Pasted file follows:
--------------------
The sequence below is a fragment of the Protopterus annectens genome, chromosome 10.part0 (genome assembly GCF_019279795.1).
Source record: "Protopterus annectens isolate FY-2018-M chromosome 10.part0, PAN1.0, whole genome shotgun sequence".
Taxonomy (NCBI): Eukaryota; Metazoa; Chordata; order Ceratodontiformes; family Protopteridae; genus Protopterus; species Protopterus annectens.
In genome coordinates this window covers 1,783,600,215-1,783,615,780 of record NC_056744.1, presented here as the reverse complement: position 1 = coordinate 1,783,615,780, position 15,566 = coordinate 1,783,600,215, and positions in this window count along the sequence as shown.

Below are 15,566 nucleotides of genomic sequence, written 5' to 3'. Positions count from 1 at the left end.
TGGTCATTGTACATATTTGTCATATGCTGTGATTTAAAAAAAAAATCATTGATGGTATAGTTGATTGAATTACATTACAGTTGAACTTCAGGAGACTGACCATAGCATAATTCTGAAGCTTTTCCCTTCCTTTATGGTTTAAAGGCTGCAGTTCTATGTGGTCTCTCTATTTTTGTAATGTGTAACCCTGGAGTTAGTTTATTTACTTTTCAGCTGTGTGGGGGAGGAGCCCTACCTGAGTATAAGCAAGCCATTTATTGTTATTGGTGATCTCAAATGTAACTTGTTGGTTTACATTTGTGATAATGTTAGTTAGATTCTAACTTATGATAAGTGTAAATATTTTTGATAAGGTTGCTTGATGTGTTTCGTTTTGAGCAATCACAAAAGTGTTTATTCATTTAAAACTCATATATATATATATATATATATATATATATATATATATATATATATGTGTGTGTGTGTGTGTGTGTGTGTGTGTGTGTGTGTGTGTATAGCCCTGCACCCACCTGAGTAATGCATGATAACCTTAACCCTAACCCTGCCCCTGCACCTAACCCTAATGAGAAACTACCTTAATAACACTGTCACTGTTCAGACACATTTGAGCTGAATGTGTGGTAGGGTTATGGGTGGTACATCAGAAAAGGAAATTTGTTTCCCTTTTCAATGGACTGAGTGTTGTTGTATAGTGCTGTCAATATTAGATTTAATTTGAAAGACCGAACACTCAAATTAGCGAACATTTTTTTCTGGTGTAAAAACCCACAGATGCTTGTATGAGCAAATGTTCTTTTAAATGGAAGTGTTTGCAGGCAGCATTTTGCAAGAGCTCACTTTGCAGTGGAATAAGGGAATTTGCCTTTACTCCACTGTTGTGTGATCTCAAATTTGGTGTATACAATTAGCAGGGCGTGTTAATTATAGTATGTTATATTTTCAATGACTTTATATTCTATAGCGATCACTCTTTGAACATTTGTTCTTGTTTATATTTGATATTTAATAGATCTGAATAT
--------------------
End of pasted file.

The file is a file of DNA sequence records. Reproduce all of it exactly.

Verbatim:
The sequence below is a fragment of the Protopterus annectens genome, chromosome 10.part0 (genome assembly GCF_019279795.1).
Source record: "Protopterus annectens isolate FY-2018-M chromosome 10.part0, PAN1.0, whole genome shotgun sequence".
Taxonomy (NCBI): Eukaryota; Metazoa; Chordata; order Ceratodontiformes; family Protopteridae; genus Protopterus; species Protopterus annectens.
In genome coordinates this window covers 1,783,600,215-1,783,615,780 of record NC_056744.1, presented here as the reverse complement: position 1 = coordinate 1,783,615,780, position 15,566 = coordinate 1,783,600,215, and positions in this window count along the sequence as shown.

Below are 15,566 nucleotides of genomic sequence, written 5' to 3'. Positions count from 1 at the left end.
TGGTCATTGTACATATTTGTCATATGCTGTGATTTAAAAAAAAAATCATTGATGGTATAGTTGATTGAATTACATTACAGTTGAACTTCAGGAGACTGACCATAGCATAATTCTGAAGCTTTTCCCTTCCTTTATGGTTTAAAGGCTGCAGTTCTATGTGGTCTCTCTATTTTTGTAATGTGTAACCCTGGAGTTAGTTTATTTACTTTTCAGCTGTGTGGGGGAGGAGCCCTACCTGAGTATAAGCAAGCCATTTATTGTTATTGGTGATCTCAAATGTAACTTGTTGGTTTACATTTGTGATAATGTTAGTTAGATTCTAACTTATGATAAGTGTAAATATTTTTGATAAGGTTGCTTGATGTGTTTCGTTTTGAGCAATCACAAAAGTGTTTATTCATTTAAAACTCATATATATATATATATATATATATATATATATATATATATATATATGTGTGTGTGTGTGTGTGTGTGTGTGTGTGTGTGTGTGTGTATAGCCCTGCACCCACCTGAGTAATGCATGATAACCTTAACCCTAACCCTGCCCCTGCACCTAACCCTAATGAGAAACTACCTTAATAACACTGTCACTGTTCAGACACATTTGAGCTGAATGTGTGGTAGGGTTATGGGTGGTACATCAGAAAAGGAAATTTGTTTCCCTTTTCAATGGACTGAGTGTTGTTGTATAGTGCTGTCAATATTAGATTTAATTTGAAAGACCGAACACTCAAATTAGCGAACATTTTTTTCTGGTGTAAAAACCCACAGATGCTTGTATGAGCAAATGTTCTTTTAAATGGAAGTGTTTGCAGGCAGCATTTTGCAAGAGCTCACTTTGCAGTGGAATAAGGGAATTTGCCTTTACTCCACTGTTGTGTGATCTCAAATTTGGTGTATACAATTAGCAGGGCGTGTTAATTATAGTATGTTATATTTTCAATGACTTTATATTCTATAGCGATCACTCTTTGAACATTTGTTCTTGTTTATATTTGATATTTAATAGATCTGAATAT